19. 19. Results 25,000 21000 20,000 15000 Derived events 15,000 production rate by Events/Sec 10,000 9000 stratified versus 4,500 4500 7500 partitioned event 5,000 processing networks. 0 1:1:1 = 3 Machines 2:2:1 = 5 Machines 5:4:1 = 10 Machines System Type Centralized = 1,500 Stratified Derived Rate Partitioned Derived Rate  Synthetic workload: consists strictly of all events that trigger the generation of derived events. Number of nodes: 3, 5, 10. Heterogeneous mix of Type 1, 2 and 3. Ratios are selected to be “optimal.”  Y-axis: Maximum number of derived event processing rate is computed as the sum of the average derived event processing rate of all nodes in the network. 19
  20. 20. Results 50.00 32.67 40.00 40.00 Percentage of Improvement (Percentage) 30.00 20.00 improvement in 10.00 performance of -32.08 -31.75 0.00 the stratified -10.00 network relative to -20.00 -30.00 a partitioned -40.00 network 100% - 5:4:1 12.5.% - 5:4:1 Percentage of Events Participating in Derived Events Production Improvement In Event Processing Rate Improvement In Derived Events Rate  Stratified network of ten nodes, where the proportion of nodes in three strata is 5:4:1 with ten nodes in a partitioned network.  All nodes used for this experiment are of Type 1.  Illustrates how changing the proportion of input events that participate in derived events production in the first stratum level impacts the input event processing rate and derived events production rate of the entire system. 20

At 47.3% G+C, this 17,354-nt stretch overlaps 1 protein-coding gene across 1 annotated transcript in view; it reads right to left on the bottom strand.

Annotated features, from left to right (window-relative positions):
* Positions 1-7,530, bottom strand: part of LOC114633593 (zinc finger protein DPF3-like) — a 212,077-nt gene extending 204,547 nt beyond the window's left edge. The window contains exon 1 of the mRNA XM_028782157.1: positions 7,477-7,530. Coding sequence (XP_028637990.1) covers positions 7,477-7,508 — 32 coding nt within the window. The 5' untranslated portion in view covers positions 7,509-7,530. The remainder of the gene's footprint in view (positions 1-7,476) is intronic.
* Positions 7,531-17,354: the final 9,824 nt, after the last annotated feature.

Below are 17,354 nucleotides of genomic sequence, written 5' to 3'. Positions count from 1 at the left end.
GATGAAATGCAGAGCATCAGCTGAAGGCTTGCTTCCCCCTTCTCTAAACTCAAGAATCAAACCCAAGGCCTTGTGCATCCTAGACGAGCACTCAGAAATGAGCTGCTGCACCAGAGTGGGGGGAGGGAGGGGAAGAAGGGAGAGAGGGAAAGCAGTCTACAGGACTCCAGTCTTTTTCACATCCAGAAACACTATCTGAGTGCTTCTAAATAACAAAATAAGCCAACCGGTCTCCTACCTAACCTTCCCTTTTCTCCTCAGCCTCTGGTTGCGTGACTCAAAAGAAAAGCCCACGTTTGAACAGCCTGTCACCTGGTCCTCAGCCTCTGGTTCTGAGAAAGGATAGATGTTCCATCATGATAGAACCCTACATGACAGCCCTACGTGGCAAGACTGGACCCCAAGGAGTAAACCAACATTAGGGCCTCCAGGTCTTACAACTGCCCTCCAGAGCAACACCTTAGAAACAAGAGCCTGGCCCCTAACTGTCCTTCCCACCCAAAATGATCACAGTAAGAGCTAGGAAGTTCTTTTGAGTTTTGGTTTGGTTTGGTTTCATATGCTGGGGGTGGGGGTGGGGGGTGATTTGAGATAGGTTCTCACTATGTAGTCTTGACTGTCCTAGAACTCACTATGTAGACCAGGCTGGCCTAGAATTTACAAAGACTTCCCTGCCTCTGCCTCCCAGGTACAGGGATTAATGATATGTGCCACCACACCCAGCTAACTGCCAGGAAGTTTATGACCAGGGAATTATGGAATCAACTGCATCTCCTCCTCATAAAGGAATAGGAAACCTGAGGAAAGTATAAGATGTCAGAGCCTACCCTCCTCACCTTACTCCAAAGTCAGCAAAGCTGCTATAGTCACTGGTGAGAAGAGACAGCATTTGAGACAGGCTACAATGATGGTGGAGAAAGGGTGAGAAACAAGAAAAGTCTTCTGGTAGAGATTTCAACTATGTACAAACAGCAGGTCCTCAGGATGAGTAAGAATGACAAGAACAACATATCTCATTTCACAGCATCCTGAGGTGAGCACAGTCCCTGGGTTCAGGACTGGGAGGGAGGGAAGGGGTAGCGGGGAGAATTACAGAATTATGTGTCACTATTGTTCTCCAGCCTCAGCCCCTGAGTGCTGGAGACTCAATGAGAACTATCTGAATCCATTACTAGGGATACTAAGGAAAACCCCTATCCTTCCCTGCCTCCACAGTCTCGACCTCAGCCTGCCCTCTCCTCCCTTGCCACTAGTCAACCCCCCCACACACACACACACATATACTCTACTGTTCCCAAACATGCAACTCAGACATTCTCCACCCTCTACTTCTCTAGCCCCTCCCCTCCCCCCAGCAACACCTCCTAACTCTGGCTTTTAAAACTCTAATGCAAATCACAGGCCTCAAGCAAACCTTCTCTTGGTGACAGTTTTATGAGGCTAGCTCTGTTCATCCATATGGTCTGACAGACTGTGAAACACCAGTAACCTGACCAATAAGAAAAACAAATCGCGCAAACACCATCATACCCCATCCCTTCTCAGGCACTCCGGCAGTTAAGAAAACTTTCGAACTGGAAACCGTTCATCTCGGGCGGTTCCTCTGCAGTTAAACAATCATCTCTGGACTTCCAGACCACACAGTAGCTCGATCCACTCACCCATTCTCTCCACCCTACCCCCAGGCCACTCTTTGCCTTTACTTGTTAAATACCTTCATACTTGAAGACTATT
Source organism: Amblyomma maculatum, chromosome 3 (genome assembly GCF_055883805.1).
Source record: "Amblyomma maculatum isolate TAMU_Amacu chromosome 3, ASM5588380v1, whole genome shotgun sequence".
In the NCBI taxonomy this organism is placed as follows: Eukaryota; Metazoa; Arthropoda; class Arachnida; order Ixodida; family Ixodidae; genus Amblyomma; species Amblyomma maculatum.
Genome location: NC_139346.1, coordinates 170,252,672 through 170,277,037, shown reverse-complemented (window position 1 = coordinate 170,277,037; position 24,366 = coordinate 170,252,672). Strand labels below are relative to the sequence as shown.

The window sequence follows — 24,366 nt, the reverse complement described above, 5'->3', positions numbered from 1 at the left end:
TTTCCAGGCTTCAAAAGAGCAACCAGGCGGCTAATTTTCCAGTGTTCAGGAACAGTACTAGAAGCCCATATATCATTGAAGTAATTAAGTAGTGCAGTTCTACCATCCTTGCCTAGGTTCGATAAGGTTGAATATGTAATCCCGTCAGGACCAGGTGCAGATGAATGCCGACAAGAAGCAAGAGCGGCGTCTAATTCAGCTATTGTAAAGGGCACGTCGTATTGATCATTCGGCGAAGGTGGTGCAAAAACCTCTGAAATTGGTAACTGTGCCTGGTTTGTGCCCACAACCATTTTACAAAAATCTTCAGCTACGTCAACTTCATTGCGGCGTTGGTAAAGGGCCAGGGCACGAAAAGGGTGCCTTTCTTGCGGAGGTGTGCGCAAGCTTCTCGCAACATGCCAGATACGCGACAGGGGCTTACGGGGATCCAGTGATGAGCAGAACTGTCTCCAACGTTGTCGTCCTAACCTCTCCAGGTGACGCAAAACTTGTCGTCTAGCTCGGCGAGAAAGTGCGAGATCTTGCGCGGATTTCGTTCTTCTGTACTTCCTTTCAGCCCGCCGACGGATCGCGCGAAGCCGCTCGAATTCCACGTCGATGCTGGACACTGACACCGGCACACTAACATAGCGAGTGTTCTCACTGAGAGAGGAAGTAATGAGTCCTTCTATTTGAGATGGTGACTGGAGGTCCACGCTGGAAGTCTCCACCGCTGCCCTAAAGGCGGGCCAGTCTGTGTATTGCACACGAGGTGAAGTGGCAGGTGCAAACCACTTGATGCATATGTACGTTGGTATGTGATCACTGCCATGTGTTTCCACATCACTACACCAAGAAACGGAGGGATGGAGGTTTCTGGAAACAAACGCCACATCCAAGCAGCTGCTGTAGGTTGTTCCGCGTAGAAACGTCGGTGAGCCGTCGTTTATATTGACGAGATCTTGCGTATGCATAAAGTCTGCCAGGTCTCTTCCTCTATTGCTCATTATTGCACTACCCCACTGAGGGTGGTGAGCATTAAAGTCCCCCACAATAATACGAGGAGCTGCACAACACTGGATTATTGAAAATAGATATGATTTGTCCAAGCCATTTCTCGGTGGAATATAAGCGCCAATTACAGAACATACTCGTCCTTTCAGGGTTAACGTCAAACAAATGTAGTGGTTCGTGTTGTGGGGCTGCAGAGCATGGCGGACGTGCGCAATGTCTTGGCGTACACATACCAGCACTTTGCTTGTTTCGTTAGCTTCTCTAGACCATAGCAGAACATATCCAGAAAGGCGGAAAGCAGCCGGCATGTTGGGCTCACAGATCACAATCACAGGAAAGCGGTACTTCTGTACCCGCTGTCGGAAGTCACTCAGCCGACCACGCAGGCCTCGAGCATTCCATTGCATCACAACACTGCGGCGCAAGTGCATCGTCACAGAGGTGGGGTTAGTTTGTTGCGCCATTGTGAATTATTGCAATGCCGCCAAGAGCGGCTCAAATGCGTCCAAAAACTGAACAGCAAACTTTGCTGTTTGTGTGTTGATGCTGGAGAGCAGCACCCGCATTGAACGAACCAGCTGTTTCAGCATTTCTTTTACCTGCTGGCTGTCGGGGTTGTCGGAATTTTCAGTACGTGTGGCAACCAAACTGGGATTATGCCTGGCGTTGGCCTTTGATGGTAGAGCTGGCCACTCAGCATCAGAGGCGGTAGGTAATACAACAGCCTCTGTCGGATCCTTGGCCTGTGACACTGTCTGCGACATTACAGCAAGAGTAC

21. 21. Results 60000 52800 49083 50000 44100 39800 39800 37375 40000 34813 34438 Events/Sec 30000 Average input events processing 20000 rate per node in a stratified network with different configurations 10000 0 100% - 5:4:1 50% - 6:3:1 25% - 8:3:1 12.5.% - 11:3:1 Percenatage of Events Participating in Derived Events Productions 5:4:1Ratio Optimal Ratio for Percentage  Compares the average input events processing rate per processing node of a stratified network of ten nodes where the distribution of nodes among the three strata is 5:4:1 to an optimal configuration of nodes to strata.  Demonstrates that reconfiguration of the system with optimal ratio of nodes per stratum can improve performance and reacts effectively to changes in the proportion of input events that participate in derived events production in the first stratum level 21
  22. 22. Results 70000 300000 Dynamic Load Distribution (Ours) 60000 Largest Load First 250000 Dynamic Load Distribution (Ours) Random 50000 No Load Distribution Total Throughput 200000 No Load Distribution Mean Throughput 40000 150000 30000 100000 20000 50000 10000 0 0 0 200 400 600 800 1000 1200 5 10 15 20 25 30 Time (sec) Number of Nodes Total throughput since the system Mean throughput of load distribution started event processing compared with LLF, Random and None for different number of nodes  Load is defined as the total number of agents' executions for a particular context.  0.5: load threshold for a node to initiate load distribution.  0.1: load threshold of a context’s contribution to the percentage of the total load on a node, where this context has the highest load correlation coefficient with respect to the remaining contexts on the same node.  0.85: acceptable post-migration utilization of a recipient node. 0.1 is the threshold for percentage decrease in utilization of a donor node to warrant a migration.  Periodically fluctuating workload. 22